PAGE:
@section oo_with_c Writing Object-Oriented Code

While C does not provide any special object-oriented features on its own, it
is possible to program in object-oriented way using C, too. Sofia code make
use of many object-oriented features while being written entirely in C.

@subsection oo_hiding Data Hiding

Data hiding is a practice that makes separation between two modules very
clear. Outside code cannot directly access the data within a module, but it
has to use functions provided for that purpose. Data hiding also makes it
easier to define a protocol between two objects - all communication happens
using function calls.

How to implement data hiding in C? Easiest answer is to only declare data
structures in the header files, not to define them. We have a typedef #msg_t
394 395 396 397 398 399 400
for @link msg_s struct msg_s @endlink in <sofia-sip/msg.h>, but the actual
structure is defined in "msg_internal.h". Programs outside @b msg module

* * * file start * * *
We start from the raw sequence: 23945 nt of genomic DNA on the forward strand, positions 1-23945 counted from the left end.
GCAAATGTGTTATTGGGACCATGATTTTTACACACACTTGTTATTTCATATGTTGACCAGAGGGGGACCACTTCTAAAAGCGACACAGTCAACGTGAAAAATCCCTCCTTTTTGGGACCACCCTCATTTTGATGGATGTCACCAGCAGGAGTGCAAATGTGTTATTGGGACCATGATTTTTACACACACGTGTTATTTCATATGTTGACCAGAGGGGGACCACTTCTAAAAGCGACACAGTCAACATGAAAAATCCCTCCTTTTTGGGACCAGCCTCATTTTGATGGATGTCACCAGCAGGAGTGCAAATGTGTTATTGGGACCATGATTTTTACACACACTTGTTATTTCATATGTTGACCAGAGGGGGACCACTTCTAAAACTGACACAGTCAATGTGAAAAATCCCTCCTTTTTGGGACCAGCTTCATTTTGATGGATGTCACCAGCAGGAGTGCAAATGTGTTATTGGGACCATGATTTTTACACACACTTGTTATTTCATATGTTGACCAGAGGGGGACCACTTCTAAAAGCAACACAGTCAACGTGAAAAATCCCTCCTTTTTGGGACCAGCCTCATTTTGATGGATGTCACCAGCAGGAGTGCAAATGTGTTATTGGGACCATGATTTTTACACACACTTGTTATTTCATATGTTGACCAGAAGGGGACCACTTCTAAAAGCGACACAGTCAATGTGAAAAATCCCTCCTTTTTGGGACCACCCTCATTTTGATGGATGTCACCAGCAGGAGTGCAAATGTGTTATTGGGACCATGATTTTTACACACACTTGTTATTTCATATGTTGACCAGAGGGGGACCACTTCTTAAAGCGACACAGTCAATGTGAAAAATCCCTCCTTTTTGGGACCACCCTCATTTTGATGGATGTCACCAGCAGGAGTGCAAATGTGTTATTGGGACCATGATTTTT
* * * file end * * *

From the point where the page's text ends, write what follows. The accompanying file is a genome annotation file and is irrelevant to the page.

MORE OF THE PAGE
does not have access to the @link msg_s struct msg_s @endlink, but they have
to to access the #msg_t object through method functions provided in
<sofia-sip/msg.h>. The @b msg implementation is also free to change the
internal layout of the structure, only keeping the function interface
Pekka Pessi's avatar
Pekka Pessi committed
401 402 403

@subsection oo_interface Interfaces

404 405 406 407 408 409 410 411 412 413 414 415 416 417 418 419 420
Abstract interface is another object-oriented practice used in Sofia. Parser
headers, defined in <sofia-sip/msg_types.h>, is a good example of abstract
interface. The type for message headers, #msg_header_t, is defined using two
C structures @link msg_common_s struct msg_common_s @endlink
(#msg_common_t), and @link msg_hclass_s struct msg_hclass_s @endlink

Abstract interface is achieved using virtual function table in #msg_hclass_t
structure, bit like C++ typically implements abstract classes and virtual
functions. For implemenation of each header, the function table is
initialized with functions responsible for decoding, encoding and
manipulating the header structure. Unlike C++, the class of the object
(#msg_hclass_t) is represented by a real data structure which also contains
header-specific data, like header name.

@dontinclude sip_basic.c
@skipline msg_hclass_t sip_contact_class
421 422